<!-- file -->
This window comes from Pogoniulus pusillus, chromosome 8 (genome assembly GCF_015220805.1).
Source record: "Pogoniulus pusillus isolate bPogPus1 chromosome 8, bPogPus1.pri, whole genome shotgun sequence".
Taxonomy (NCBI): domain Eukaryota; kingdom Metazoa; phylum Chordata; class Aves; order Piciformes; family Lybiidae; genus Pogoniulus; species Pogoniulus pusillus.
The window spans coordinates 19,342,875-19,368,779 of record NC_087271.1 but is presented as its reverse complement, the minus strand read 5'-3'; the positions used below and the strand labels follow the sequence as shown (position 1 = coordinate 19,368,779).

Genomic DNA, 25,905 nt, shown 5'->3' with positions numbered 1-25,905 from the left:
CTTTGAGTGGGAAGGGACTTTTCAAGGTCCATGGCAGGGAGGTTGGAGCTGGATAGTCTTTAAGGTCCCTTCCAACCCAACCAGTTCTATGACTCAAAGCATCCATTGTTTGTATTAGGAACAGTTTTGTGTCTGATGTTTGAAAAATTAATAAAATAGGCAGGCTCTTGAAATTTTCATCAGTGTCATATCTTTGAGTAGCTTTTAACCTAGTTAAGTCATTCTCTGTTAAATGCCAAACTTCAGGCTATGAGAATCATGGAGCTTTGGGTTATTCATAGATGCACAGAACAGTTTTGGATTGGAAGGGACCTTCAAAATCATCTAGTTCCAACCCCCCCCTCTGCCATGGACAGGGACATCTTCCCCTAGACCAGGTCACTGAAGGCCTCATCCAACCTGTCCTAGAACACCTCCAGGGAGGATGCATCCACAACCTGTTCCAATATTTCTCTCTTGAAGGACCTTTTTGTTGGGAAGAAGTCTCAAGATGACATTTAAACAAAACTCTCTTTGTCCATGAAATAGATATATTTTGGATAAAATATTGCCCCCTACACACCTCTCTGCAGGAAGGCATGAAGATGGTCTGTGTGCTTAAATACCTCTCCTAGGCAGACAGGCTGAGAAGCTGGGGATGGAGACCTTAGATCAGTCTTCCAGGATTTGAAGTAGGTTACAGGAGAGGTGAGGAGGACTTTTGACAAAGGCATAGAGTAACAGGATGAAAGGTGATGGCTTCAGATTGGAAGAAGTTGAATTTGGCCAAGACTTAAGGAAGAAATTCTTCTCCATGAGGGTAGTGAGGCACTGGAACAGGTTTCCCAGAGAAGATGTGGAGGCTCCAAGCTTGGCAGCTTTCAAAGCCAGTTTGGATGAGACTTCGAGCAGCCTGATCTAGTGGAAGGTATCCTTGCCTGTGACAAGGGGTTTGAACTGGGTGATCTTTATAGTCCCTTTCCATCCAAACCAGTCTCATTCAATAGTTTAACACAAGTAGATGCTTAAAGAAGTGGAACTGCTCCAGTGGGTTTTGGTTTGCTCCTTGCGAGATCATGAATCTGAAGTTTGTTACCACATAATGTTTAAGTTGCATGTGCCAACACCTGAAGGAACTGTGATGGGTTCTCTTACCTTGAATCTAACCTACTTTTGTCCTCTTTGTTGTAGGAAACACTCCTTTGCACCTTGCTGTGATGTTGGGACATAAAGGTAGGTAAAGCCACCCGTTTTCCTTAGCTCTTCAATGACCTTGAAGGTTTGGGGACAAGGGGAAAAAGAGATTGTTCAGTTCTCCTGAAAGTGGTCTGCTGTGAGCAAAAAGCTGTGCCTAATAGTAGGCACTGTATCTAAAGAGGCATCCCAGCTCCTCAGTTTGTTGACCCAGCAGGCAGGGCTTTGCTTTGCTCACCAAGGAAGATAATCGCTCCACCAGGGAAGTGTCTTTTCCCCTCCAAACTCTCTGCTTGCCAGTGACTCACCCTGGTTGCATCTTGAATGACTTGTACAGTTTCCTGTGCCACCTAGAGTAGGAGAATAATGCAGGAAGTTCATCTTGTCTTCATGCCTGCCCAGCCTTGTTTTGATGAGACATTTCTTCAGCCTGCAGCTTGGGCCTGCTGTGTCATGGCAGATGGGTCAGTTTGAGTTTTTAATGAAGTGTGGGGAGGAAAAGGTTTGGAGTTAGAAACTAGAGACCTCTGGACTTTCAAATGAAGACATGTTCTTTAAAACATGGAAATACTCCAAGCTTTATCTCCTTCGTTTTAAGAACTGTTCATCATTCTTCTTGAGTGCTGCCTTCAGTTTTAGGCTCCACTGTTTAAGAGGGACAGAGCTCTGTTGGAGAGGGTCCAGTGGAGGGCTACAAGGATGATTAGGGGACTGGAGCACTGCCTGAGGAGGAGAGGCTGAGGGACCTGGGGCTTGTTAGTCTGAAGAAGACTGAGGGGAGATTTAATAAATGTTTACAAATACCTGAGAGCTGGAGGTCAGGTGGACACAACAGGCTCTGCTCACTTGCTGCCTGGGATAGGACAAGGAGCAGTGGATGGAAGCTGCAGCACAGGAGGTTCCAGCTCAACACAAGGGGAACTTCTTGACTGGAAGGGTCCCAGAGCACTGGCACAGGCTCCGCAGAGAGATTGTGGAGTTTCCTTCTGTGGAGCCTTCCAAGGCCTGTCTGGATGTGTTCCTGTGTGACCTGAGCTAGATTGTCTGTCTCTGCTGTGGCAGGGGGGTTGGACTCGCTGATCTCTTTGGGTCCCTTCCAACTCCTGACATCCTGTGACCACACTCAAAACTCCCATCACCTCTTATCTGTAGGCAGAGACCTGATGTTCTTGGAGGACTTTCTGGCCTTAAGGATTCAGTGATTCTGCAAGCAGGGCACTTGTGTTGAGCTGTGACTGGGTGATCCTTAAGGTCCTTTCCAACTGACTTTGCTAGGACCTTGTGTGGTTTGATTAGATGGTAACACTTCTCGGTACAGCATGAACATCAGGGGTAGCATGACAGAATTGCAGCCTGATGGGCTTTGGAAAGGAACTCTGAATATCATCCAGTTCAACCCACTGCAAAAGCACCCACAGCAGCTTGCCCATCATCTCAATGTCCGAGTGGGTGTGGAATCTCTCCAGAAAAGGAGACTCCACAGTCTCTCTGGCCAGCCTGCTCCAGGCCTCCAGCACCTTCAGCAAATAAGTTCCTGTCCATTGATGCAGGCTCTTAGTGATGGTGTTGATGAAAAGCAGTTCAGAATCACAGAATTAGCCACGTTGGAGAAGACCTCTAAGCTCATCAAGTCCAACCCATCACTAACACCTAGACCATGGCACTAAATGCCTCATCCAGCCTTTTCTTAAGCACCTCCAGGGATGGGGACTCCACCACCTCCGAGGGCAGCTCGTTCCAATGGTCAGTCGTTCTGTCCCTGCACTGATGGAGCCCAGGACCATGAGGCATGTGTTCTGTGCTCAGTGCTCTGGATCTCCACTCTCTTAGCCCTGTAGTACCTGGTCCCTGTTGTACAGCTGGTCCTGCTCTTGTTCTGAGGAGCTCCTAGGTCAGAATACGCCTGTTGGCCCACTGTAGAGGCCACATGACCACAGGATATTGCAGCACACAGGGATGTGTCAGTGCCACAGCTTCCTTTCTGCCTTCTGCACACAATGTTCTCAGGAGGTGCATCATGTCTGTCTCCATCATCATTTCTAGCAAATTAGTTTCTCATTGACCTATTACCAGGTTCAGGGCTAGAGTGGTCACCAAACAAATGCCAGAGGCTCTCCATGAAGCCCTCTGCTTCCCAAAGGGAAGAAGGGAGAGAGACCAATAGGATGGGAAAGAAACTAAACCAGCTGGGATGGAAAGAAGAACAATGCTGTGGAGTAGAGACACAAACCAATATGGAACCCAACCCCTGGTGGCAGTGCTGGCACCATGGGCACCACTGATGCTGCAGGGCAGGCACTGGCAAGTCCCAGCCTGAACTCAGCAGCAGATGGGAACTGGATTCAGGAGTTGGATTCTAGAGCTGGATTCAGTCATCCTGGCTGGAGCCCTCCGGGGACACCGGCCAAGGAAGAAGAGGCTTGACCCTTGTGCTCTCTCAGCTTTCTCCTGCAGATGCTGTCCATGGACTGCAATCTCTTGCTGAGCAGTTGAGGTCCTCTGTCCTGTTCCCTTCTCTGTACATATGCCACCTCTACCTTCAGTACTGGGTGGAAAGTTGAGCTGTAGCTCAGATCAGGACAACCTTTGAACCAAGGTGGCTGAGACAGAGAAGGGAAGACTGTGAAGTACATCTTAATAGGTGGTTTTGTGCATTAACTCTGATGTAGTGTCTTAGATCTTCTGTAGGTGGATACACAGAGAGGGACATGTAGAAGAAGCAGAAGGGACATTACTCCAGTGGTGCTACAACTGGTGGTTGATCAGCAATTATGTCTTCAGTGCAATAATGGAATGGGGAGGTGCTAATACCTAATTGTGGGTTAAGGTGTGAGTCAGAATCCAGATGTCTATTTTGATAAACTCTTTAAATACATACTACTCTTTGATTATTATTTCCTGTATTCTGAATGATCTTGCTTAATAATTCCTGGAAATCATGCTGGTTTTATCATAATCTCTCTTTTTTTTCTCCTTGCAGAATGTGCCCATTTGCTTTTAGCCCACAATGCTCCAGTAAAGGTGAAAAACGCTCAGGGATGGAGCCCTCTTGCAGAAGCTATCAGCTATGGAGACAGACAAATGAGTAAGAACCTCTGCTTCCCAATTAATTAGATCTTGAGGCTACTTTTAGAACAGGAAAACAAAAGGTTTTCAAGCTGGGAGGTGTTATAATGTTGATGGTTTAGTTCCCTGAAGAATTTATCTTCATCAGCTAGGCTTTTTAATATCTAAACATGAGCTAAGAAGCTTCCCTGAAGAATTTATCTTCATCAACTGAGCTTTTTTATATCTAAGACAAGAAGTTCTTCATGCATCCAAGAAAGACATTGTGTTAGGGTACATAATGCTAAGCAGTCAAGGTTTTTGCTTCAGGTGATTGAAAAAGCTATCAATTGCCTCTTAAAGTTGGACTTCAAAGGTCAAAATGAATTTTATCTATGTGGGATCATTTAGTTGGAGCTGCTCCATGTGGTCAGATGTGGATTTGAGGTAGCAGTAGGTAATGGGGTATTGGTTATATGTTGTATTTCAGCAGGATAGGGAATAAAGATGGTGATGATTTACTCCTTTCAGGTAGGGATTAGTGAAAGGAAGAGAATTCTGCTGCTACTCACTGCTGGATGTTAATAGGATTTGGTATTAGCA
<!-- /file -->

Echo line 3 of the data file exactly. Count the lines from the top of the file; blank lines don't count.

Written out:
Taxonomy (NCBI): domain Eukaryota; kingdom Metazoa; phylum Chordata; class Aves; order Piciformes; family Lybiidae; genus Pogoniulus; species Pogoniulus pusillus.